of nothing in particular whilst tea was sipped.
Harvey still held his cup, when at the outer door
sounded a rat-tat-tat, causing him silently to execrate
the intruder, whoever it might be. Unheeding,
and as if she had not heard, Alma chatted of trifles.
Harvey’s ear detected movements without, but
no one entered; in a minute or two, he again breathed
‘Mrs. Abbott ’
Alma just dropped the name, as if
beginning a remark, but lapsed into silence.
‘Shall I tell you all about
her?’ said Rolfe. ’Her husband’s
death left her in great difficulties; she had hardly
anything. A friend of hers, a Mrs. Langland,
who lives at Gunnersbury, was very kind and helpful.
They talked things over, and Mrs. Abbott decided to
take a house at Gunnersbury, and teach children; she
was a teacher before her marriage.’
‘No children of her own?’
’No. One died. But
unfortunately she has the care of two, whose mother a
cousin of hers is dead, and whose father
has run away.’
’Literally. Left the children
behind in a lodging-house garret to starve, or go
to the workhouse, or anything else. A spirited
man; independent, you see; no foolish prejudices.’
‘And Mrs. Abbott has to support them?’
‘No one else could take them. They live
‘You didn’t mention that to Mamma.’
‘No. I thought it needless.’
The silence that followed was embarrassing
to Harvey. He broke it by abruptly changing the
‘Have you practised long today?’
‘No,’ was the absent reply.
’I thought you looked rather
tired, as if you had been working too hard.’
‘Oh, I don’t work too hard,’ said
‘Forgive me. I remember that it is a forbidden
’Not at all. You may ask
me anything you like about myself. I’m
not working particularly hard just now; thinking a
good deal, though. Suppose you let me have your
thoughts on the same subject. No harm. But
I dare say I know them, without your telling me.’
‘I hardly think you do,’
said Rolfe, regarding her steadily. ’At
all events’ his voice faltered a
little ’I’m afraid you don’t.’
’Afraid? Oh’ she
laughed ’don’t be afraid.
I have plenty of courage, and quite enough obstinacy.
It rather does me good when people show they have
no faith in me.’
‘You didn’t understand,’ murmured
‘Then make me understand,’
she exclaimed nervously, moving in the chair as if
about to stand up, but remaining seated and bent forward,
her eyes fixed upon him in a sort of good-humoured
challenge. ’I believe I know what you mean,
all the time. You didn’t discuss me with
Mamma, as I suspected, but you think about me just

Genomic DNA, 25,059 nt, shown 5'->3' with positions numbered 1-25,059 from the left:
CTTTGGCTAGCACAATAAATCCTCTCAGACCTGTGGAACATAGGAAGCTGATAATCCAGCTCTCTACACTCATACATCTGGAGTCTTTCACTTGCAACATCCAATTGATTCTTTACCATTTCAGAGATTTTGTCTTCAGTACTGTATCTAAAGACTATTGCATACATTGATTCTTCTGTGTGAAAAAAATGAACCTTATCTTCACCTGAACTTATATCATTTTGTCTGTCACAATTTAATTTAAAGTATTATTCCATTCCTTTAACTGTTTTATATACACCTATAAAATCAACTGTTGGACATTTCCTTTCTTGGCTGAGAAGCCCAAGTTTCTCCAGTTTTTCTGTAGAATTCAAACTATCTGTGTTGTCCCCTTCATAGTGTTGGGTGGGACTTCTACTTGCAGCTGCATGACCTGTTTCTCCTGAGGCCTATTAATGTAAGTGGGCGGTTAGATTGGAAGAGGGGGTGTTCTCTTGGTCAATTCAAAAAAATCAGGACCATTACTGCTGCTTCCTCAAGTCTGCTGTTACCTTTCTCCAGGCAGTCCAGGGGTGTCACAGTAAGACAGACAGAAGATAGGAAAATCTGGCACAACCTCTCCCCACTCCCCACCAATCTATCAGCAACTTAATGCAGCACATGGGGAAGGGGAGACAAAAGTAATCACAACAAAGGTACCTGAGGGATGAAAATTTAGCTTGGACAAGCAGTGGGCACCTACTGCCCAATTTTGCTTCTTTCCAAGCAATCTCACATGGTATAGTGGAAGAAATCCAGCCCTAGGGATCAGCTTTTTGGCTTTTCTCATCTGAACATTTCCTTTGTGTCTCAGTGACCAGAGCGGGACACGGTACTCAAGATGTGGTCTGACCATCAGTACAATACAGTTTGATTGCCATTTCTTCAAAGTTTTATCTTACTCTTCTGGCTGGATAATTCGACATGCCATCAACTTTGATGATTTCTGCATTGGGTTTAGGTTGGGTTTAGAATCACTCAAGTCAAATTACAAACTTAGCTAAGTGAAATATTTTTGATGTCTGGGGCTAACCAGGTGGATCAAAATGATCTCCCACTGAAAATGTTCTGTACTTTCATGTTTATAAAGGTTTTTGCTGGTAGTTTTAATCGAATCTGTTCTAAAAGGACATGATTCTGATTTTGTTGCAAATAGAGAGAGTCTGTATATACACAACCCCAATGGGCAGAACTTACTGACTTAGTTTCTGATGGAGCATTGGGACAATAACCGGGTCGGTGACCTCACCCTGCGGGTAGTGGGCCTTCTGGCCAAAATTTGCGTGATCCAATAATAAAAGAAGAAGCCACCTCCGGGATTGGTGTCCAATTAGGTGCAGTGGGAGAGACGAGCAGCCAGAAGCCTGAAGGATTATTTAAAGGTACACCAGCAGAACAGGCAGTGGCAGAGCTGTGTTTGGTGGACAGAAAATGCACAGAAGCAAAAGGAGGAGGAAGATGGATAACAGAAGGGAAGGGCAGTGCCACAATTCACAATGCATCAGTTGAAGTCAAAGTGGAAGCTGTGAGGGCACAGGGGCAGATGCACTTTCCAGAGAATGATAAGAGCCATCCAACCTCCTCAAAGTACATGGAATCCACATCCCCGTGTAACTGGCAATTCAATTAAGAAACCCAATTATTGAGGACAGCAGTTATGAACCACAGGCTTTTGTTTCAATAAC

as she does. No, let me go on, then you
shall confess I was right. You have no faith in
my powers, to begin with. It seems to you very
unlikely that an everyday sort of girl, whom you have
met in society and know all about, should develop
into a great artist. No faith that’s
the first thing. Then you are so kind as to have
fears for me yes, it was your own word.
You think that you know the world, whilst I am ignorant
of it, and that it’s a sort of duty to offer
Harvey’s all but angry expression,
as he listened and fidgeted, suddenly stopped her.
‘Well! Can you deny that these things are
in your mind?’
‘They are not in my mind at
this moment, that’s quite certain,’ said
‘Then, what is?’
’Something it isn’t easy
to say, when you insist on quarrelling with me.
Why do you use this tone? Do I strike you as a
pedagogue, a preacher something of that
His energy in part subdued her. She smiled uneasily.
‘No. I don’t see you in that light.’
’So much the better. I
wanted to appear to you simply a man, and one who
has perhaps the misfortune to
see in you only a very beautiful and a very
Alma sat motionless. Her smile
had passed, vanishing in a swift gleam of pleasure
which left her countenance bright, though grave.
In the same moment there sounded again a rat-tat at
the outer door. Through his whirling senses,
Harvey was aware of the threatened interruption, and
all but cursed aloud. That Alma had the same expectation
appeared in her moving so as to assume a more ordinary
attitude; but she uttered the word that had risen
to her lips.
‘The misfortune, you call it?’
Harvey followed her example in disposing
his limbs more conventionally; also in the tuning
of his voice to something between jest and earnest.
‘I said perhaps the misfortune.’
‘It makes a difference, certainly.’
She smiled, her eyes turned to the door. ’Perhaps
is a great word; one of the most useful in the language. Don’t
you think so, Mamma?’
Mrs. Frothingham had just entered.